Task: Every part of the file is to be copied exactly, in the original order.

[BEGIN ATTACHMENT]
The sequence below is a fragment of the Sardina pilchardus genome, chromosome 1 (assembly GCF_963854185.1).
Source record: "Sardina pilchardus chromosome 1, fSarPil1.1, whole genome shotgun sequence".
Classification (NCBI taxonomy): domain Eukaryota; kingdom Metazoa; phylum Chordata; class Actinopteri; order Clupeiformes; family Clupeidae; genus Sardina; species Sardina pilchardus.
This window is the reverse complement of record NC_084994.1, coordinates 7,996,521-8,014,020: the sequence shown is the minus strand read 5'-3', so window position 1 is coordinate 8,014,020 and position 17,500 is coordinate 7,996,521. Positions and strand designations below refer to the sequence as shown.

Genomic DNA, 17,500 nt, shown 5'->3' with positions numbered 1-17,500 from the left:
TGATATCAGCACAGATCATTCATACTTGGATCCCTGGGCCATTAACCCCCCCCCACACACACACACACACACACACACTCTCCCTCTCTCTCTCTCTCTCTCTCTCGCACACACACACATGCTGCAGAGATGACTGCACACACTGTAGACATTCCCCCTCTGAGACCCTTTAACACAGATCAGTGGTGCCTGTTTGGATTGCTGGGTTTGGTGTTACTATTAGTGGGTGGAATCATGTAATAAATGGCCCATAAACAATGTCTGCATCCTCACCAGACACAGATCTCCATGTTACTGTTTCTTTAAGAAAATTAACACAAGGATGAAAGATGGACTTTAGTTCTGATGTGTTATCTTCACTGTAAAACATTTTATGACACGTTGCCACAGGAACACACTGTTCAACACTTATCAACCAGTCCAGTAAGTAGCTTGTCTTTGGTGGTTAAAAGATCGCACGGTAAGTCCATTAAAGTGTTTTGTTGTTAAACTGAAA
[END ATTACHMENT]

The sequence below is a fragment of the Sardina pilchardus genome, chromosome 1 (assembly GCF_963854185.1).
Source record: "Sardina pilchardus chromosome 1, fSarPil1.1, whole genome shotgun sequence".
Classification (NCBI taxonomy): domain Eukaryota; kingdom Metazoa; phylum Chordata; class Actinopteri; order Clupeiformes; family Clupeidae; genus Sardina; species Sardina pilchardus.
This window is the reverse complement of record NC_084994.1, coordinates 7,996,521-8,014,020: the sequence shown is the minus strand read 5'-3', so window position 1 is coordinate 8,014,020 and position 17,500 is coordinate 7,996,521. Positions and strand designations below refer to the sequence as shown.

Genomic DNA, 17,500 nt, shown 5'->3' with positions numbered 1-17,500 from the left:
TGATATCAGCACAGATCATTCATACTTGGATCCCTGGGCCATTAACCCCCCCCCACACACACACACACACACACACACTCTCCCTCTCTCTCTCTCTCTCTCTCTCGCACACACACACATGCTGCAGAGATGACTGCACACACTGTAGACATTCCCCCTCTGAGACCCTTTAACACAGATCAGTGGTGCCTGTTTGGATTGCTGGGTTTGGTGTTACTATTAGTGGGTGGAATCATGTAATAAATGGCCCATAAACAATGTCTGCATCCTCACCAGACACAGATCTCCATGTTACTGTTTCTTTAAGAAAATTAACACAAGGATGAAAGATGGACTTTAGTTCTGATGTGTTATCTTCACTGTAAAACATTTTATGACACGTTGCCACAGGAACACACTGTTCAACACTTATCAACCAGTCCAGTAAGTAGCTTGTCTTTGGTGGTTAAAAGATCGCACGGTAAGTCCATTAAAGTGTTTTGTTGTTAAACTGAAA